I’ve never been a fan of store-bought dressings; they’re often too sweet, too fatty, or just plain boring. The only exception is a local one made by Little Creek, which was our go-to for a long time. That is, until I discovered the recipe for Hollyhock’s yeast dressing, which is almost a dead ringer for Little Creek’s, so it’s been homemade dressing for us ever since.
It might sound like an unusual combination, but this dressing is so incredibly delicious, I can’t get enough of it (and we’ve eaten it regularly for almost 20 years). It’s also packed with B vitamins (including B12, if you buy fortified yeast), so it’s perfect for those eating plant-based.
If we’re having salad at home, this is the dressing we use most often. We love a good vinaigrette too, but this one is just so satisfying. We like to pile freshly picked greens (when possible) with a combination of chickpeas, dried cranberries, cherry tomatoes, toasted seeds (pumpkin and sunflower), sprouted mixed beans, croutons, avocado, and/or some orange pieces. Cheese (dairy or non) goes extremely well with this dressing, as do most toppings, savoury or sweet. If you think you don’t like eating salads in winter, this dressing will change your mind.
Lately, I’ve been experimenting with ways to replace the oil in my cooking. I’m not really interested in adopting a low-fat diet, necessarily (I’m a meaty vegan who loves to eat), but I do like the idea of eliminating refined foods, especially those that contribute so much in the way of calories without adding any nutritional value. Since a typical salad dressing is about 2/3 to 3/4 oil, and we eat salad almost every day, finding a way to reduce those empty calories has been percolating in my brain for a while.
Anyone who eats a plant-based diet knows the incredible ability of cashews to replace the cream and fat in recipes – just blend them with some liquid, and Bob’s your uncle – instant creaminess. Nuts aren’t exactly low in fat, but they contribute other things like protein, vitamins, minerals, and fiber to your recipe, while oil only contributes fat.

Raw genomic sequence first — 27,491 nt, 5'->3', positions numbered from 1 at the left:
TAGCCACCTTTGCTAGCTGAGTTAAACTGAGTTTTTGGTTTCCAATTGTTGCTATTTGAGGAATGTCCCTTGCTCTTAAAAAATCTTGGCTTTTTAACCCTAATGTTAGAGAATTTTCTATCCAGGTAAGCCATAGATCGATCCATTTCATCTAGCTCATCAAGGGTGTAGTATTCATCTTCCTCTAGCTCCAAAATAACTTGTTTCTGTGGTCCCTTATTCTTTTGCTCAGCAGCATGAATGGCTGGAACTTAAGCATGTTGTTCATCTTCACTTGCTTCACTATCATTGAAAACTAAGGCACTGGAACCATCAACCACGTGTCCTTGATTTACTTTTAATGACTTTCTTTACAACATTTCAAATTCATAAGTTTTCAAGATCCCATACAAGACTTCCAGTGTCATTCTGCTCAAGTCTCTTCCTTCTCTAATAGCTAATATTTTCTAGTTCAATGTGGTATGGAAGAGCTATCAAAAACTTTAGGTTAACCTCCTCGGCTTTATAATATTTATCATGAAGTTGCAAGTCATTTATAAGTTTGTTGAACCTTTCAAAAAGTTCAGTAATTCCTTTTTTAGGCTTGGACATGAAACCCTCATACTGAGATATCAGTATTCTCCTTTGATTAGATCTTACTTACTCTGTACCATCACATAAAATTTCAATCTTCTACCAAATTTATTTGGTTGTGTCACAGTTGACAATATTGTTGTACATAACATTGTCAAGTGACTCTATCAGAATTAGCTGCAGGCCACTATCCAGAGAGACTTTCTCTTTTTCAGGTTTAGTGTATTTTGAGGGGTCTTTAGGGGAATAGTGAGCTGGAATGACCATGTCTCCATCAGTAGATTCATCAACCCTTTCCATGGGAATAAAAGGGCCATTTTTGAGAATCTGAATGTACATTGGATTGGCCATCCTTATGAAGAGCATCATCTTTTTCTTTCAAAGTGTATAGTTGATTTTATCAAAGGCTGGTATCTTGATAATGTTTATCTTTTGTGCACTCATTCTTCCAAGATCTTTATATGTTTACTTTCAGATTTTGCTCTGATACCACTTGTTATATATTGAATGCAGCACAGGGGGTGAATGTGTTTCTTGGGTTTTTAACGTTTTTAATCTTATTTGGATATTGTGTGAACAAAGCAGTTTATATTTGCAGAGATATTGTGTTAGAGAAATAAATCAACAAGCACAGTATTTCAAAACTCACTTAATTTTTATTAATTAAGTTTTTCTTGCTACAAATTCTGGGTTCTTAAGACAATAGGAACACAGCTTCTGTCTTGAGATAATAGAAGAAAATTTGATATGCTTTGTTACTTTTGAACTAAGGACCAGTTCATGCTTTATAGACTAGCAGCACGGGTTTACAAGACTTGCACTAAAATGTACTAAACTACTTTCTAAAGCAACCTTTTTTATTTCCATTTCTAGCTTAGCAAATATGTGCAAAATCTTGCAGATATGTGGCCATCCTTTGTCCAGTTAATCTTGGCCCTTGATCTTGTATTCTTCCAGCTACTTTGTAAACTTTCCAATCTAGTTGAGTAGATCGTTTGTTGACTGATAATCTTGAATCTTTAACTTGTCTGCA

I haven’t removed all of the oil here, I left just enough to keep the dressing as rich and luscious as one made with all oil. I have made it without any at all, but I find the flavour’s a little better with it in there; it’s a trade-off I can live with.
I don’t soak the cashews before I make it, and my blender has no problem getting it smooth. You might have to blend for several minutes depending on the power of your blender, but if that still doesn’t do the trick, try soaking them for a couple of hours next time (drain before using). The soaked cashews might contribute more liquid, so you might want to hold back a bit of the water to ensure it’s thick enough.
I like to use avocado oil because it thickens when cold, which adds to the creamy consistency (a thick dressing coats the leaves nicely). Make sure your greens are as dry as possible before dressing.
Nutritional Yeast Salad Dressing (Low Oil)
A delicious low-fat take on my favourite salad dressing. Made with nutritional yeast, it's high in B vitamins, and thickened with cashews instead of oil.
- 2 tbsp tamari (be sure to use tamari, other soy sauces won't taste the same)
- 2 tbsp apple cider vinegar
- 1 large clove garlic
- 3 tbsp nutritional yeast flakes (with B12)
- 1/4 cup water
- 1/4 cup cashews (soaked, if necessary) (use hemp seeds for a nut-free version)
- 2 tbsp avocado oil (or other mild oil) (or less, or omit)
Place all ingredients, except oil, in blender jar. Blend until smooth (this can take anywhere from one to five minutes, depending on your blender). Slowly drizzle oil through the top with the motor running.
Chill for a couple of hours before using to allow dressing to thicken, and flavours to develop.
Serve over your favourite greens. This can also be used as a sauce on cooked vegetables and grains.
Makes about 1 cup.